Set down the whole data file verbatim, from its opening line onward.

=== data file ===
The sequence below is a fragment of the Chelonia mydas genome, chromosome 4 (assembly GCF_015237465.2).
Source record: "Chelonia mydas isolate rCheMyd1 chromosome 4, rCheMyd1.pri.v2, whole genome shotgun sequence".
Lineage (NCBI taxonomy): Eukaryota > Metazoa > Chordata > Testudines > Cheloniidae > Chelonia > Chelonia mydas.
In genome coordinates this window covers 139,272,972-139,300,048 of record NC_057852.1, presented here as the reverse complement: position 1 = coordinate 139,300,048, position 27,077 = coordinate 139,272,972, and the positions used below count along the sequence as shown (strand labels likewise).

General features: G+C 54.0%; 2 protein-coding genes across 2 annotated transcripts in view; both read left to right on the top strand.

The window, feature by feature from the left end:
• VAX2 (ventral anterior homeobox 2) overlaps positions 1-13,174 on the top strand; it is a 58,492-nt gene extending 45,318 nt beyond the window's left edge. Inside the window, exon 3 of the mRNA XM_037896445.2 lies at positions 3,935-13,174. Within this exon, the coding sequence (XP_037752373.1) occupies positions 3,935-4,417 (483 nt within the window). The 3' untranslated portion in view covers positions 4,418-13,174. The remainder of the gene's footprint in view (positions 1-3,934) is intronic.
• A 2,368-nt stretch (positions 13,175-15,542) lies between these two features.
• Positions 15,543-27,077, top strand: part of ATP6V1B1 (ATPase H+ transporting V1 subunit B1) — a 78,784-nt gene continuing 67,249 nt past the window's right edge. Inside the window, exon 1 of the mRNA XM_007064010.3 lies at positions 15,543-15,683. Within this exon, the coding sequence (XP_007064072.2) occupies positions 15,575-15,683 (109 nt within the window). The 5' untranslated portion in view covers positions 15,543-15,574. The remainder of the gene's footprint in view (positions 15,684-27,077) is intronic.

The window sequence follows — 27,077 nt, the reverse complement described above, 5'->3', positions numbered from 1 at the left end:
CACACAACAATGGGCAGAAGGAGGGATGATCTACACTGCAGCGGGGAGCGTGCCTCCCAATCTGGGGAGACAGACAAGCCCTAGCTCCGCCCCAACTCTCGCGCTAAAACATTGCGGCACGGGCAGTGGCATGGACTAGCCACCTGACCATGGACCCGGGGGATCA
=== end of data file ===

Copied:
The sequence below is a fragment of the Chelonia mydas genome, chromosome 4 (assembly GCF_015237465.2).
Source record: "Chelonia mydas isolate rCheMyd1 chromosome 4, rCheMyd1.pri.v2, whole genome shotgun sequence".
Lineage (NCBI taxonomy): Eukaryota > Metazoa > Chordata > Testudines > Cheloniidae > Chelonia > Chelonia mydas.
In genome coordinates this window covers 139,272,972-139,300,048 of record NC_057852.1, presented here as the reverse complement: position 1 = coordinate 139,300,048, position 27,077 = coordinate 139,272,972, and the positions used below count along the sequence as shown (strand labels likewise).

General features: G+C 54.0%; 2 protein-coding genes across 2 annotated transcripts in view; both read left to right on the top strand.

The window, feature by feature from the left end:
• VAX2 (ventral anterior homeobox 2) overlaps positions 1-13,174 on the top strand; it is a 58,492-nt gene extending 45,318 nt beyond the window's left edge. Inside the window, exon 3 of the mRNA XM_037896445.2 lies at positions 3,935-13,174. Within this exon, the coding sequence (XP_037752373.1) occupies positions 3,935-4,417 (483 nt within the window). The 3' untranslated portion in view covers positions 4,418-13,174. The remainder of the gene's footprint in view (positions 1-3,934) is intronic.
• A 2,368-nt stretch (positions 13,175-15,542) lies between these two features.
• Positions 15,543-27,077, top strand: part of ATP6V1B1 (ATPase H+ transporting V1 subunit B1) — a 78,784-nt gene continuing 67,249 nt past the window's right edge. Inside the window, exon 1 of the mRNA XM_007064010.3 lies at positions 15,543-15,683. Within this exon, the coding sequence (XP_007064072.2) occupies positions 15,575-15,683 (109 nt within the window). The 5' untranslated portion in view covers positions 15,543-15,574. The remainder of the gene's footprint in view (positions 15,684-27,077) is intronic.

The window sequence follows — 27,077 nt, the reverse complement described above, 5'->3', positions numbered from 1 at the left end:
CACACAACAATGGGCAGAAGGAGGGATGATCTACACTGCAGCGGGGAGCGTGCCTCCCAATCTGGGGAGACAGACAAGCCCTAGCTCCGCCCCAACTCTCGCGCTAAAACATTGCGGCACGGGCAGTGGCATGGACTAGCCACCTGACCATGGACCCGGGGGATCA